JSON alone can only capture tree structured objects. JSON Reference (or JsonRef) is a standard way to represent references in JSON documents, to allow graph structured objects to be stored as JSON. Conceptually, JSON Reference extends pure JSON decoding/encoding by parsing any JSON reference ($ref) occurrences to native language dependent reference types after decoding, and normalizing references in a JSON reference compatible way before encoding (some implementations may only support dereferencing):

                        .-------------.    |   |\     .---------.
               .------->| Normalize   |--->|   '-|--->| Encode  |-------.
               |        |             |    |     |    |         |       |
               |        '-------------'    |_____|    '---------'       |
               |                                                        v
            object                         object                    string
             ___                            ___                       ___
    (\_/)   |   |\      .-------------.    |   |\     .---------.    |   |\
    (O.o)   |   '-|     | Dereference |    |   '-|    | Decode  |    |   '-|
    (> <)   |     |<----|             |<---|     |<---|         |<---|     |
            |_____|     '-------------'    |_____|    '---------'    |_____|

This specification defines JSON Reference v0.4.0. JSON Reference v0.4.0 succeeds JSON Reference v0.3.0 and is not entirely backwards compatible. JSON Reference v0.4.0 relies on the JSON Pointer v0.4.0 specification. This specification is hosted on Github.


Every valid JSON Reference document is a valid JSON document. JSON Reference makes use of four special object properties meaningful to JSON Reference, but not meaningful to JSON: $ref, $id and optionally $refProp, $idProp:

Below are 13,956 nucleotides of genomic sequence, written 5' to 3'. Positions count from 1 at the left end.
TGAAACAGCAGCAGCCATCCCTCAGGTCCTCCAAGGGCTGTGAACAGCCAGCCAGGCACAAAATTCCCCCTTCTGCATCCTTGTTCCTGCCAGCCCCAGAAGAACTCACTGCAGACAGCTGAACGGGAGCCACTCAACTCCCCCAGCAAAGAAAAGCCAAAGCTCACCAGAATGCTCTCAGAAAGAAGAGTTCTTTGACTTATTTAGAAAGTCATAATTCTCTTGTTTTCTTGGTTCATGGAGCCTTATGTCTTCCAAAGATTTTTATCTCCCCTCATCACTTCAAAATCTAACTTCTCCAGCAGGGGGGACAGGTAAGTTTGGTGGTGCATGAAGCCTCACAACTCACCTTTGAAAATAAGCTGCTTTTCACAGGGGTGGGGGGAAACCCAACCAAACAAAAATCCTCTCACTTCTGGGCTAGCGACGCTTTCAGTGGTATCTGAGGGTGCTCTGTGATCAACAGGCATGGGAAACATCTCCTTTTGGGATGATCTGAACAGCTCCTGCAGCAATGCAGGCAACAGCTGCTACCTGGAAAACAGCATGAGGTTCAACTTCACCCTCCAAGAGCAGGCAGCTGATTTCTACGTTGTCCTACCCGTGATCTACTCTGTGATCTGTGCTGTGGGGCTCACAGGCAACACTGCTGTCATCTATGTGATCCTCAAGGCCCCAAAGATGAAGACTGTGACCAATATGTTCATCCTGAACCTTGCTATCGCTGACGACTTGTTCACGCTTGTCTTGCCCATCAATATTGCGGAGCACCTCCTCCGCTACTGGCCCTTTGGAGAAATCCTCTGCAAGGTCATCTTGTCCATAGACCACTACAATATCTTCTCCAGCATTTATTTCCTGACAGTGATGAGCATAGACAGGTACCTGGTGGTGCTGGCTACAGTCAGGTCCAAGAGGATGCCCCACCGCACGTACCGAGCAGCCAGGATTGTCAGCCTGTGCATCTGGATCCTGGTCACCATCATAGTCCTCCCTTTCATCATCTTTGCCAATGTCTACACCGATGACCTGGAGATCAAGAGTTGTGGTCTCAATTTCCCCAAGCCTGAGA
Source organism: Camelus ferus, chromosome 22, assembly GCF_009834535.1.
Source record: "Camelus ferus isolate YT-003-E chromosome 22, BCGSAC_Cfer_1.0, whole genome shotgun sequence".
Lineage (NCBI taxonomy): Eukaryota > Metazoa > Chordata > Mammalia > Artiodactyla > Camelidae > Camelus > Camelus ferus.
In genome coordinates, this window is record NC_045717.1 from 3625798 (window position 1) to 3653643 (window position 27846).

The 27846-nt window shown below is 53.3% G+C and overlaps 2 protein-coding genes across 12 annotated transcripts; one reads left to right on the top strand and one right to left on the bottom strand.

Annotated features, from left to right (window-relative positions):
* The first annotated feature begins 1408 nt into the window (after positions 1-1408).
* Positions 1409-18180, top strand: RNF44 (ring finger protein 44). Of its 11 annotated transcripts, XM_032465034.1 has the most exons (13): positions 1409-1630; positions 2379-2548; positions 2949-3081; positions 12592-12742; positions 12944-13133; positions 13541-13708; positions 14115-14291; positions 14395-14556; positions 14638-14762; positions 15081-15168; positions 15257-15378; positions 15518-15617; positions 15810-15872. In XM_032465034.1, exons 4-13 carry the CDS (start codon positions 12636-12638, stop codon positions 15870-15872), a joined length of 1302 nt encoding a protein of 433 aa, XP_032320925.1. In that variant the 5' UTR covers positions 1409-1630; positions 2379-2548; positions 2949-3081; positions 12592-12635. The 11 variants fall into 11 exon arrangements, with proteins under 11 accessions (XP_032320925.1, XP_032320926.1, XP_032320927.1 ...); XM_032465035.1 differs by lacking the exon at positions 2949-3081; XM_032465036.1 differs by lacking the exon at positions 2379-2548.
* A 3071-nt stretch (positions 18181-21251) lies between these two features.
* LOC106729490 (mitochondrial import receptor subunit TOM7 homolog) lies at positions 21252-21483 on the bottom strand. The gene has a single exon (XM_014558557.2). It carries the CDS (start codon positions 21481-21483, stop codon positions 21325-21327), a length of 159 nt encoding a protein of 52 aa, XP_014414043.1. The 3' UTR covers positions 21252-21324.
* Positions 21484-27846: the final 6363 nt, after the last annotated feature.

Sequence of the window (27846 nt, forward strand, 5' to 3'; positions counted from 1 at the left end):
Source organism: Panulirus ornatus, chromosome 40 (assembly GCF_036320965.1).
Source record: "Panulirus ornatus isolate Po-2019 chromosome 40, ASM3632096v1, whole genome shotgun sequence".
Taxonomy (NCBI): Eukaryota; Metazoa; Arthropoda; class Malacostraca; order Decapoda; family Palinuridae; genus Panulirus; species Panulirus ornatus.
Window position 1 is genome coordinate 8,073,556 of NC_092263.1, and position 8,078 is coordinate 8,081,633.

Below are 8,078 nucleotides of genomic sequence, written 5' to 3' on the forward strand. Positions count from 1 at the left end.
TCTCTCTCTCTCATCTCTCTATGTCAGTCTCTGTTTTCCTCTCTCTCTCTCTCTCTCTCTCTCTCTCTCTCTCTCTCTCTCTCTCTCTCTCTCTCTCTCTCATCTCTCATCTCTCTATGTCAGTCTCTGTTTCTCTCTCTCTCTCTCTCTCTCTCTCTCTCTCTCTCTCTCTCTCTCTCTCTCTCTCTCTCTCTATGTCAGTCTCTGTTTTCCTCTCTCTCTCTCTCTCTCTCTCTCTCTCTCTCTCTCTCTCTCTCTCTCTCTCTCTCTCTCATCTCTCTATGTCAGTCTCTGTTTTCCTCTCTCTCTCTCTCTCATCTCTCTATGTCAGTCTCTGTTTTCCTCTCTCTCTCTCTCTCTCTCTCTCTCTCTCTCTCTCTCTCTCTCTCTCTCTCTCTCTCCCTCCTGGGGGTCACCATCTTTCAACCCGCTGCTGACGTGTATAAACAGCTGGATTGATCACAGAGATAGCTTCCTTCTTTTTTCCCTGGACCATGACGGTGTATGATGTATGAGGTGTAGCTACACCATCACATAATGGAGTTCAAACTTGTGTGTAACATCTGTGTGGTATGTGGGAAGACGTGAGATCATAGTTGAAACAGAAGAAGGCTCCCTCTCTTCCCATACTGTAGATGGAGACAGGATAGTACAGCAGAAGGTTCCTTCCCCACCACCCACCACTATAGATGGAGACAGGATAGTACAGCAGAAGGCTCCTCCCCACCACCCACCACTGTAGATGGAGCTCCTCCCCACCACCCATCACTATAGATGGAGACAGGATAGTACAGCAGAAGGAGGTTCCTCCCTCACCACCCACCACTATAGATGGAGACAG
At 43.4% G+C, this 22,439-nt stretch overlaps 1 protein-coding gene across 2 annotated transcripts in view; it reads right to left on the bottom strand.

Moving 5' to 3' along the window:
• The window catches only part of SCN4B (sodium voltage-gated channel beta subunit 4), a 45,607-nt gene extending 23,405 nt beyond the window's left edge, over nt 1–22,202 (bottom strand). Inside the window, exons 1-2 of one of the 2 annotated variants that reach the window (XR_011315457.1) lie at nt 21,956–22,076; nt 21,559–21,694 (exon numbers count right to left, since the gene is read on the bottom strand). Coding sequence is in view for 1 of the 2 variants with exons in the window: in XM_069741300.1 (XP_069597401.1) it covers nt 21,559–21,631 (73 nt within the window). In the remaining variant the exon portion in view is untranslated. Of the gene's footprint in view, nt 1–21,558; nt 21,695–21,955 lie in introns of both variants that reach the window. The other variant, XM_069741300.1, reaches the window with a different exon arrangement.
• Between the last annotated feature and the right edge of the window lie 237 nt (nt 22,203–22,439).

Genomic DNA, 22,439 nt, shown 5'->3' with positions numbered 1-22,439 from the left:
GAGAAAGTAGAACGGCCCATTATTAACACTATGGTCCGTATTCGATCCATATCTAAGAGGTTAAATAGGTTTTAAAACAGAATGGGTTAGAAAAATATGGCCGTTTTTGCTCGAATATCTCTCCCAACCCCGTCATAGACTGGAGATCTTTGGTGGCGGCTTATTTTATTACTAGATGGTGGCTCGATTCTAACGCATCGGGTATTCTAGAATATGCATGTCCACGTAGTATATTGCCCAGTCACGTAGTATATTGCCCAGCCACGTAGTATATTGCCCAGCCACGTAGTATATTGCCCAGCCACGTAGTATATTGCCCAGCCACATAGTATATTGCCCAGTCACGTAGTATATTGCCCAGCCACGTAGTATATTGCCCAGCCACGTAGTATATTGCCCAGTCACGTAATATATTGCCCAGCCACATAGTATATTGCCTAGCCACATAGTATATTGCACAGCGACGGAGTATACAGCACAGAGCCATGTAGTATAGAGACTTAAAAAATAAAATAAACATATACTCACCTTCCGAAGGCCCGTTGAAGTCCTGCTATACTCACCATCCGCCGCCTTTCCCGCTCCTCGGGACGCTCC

$idProp, $refProp

References and replacement-values

Lazy dereferencing

Lazy dereferencing of $ref objects in a decoded JSON document may be supported. Lazy dereferencing attempts to dereference $ref objects “as needed”. How “as needed” is defined is dependent on the application. All the above rules still apply. The only difference between lazy and canonical (upfront) dereferencing is when errors are detected and raised to the client. Implementations that use or support lazy dereferencing should make it clear when, how, and if lazy dereferencing is being performed.

Normalizing references to JSON encodable objects

This JSON Reference specification provides no strict guidance on how to encode native objects containing references to JSON Reference compatible JSON documents. Of course, this can still be done. The only requirement is that the resulting JSON is actually encodable (tree structured) and uses Json Reference keywords in a manner consistent with this specification.


JSON Reference is not JSON Merge or JSON Patch and supporting object merging is beyond the scope of the specification. The focus of the specification is simply encoding objects with references to themselves.

JSON Reference is not JSON Schema draft v06+’s JSON Reference like dereferencing implementation, although it has been suggested as a replacement for it.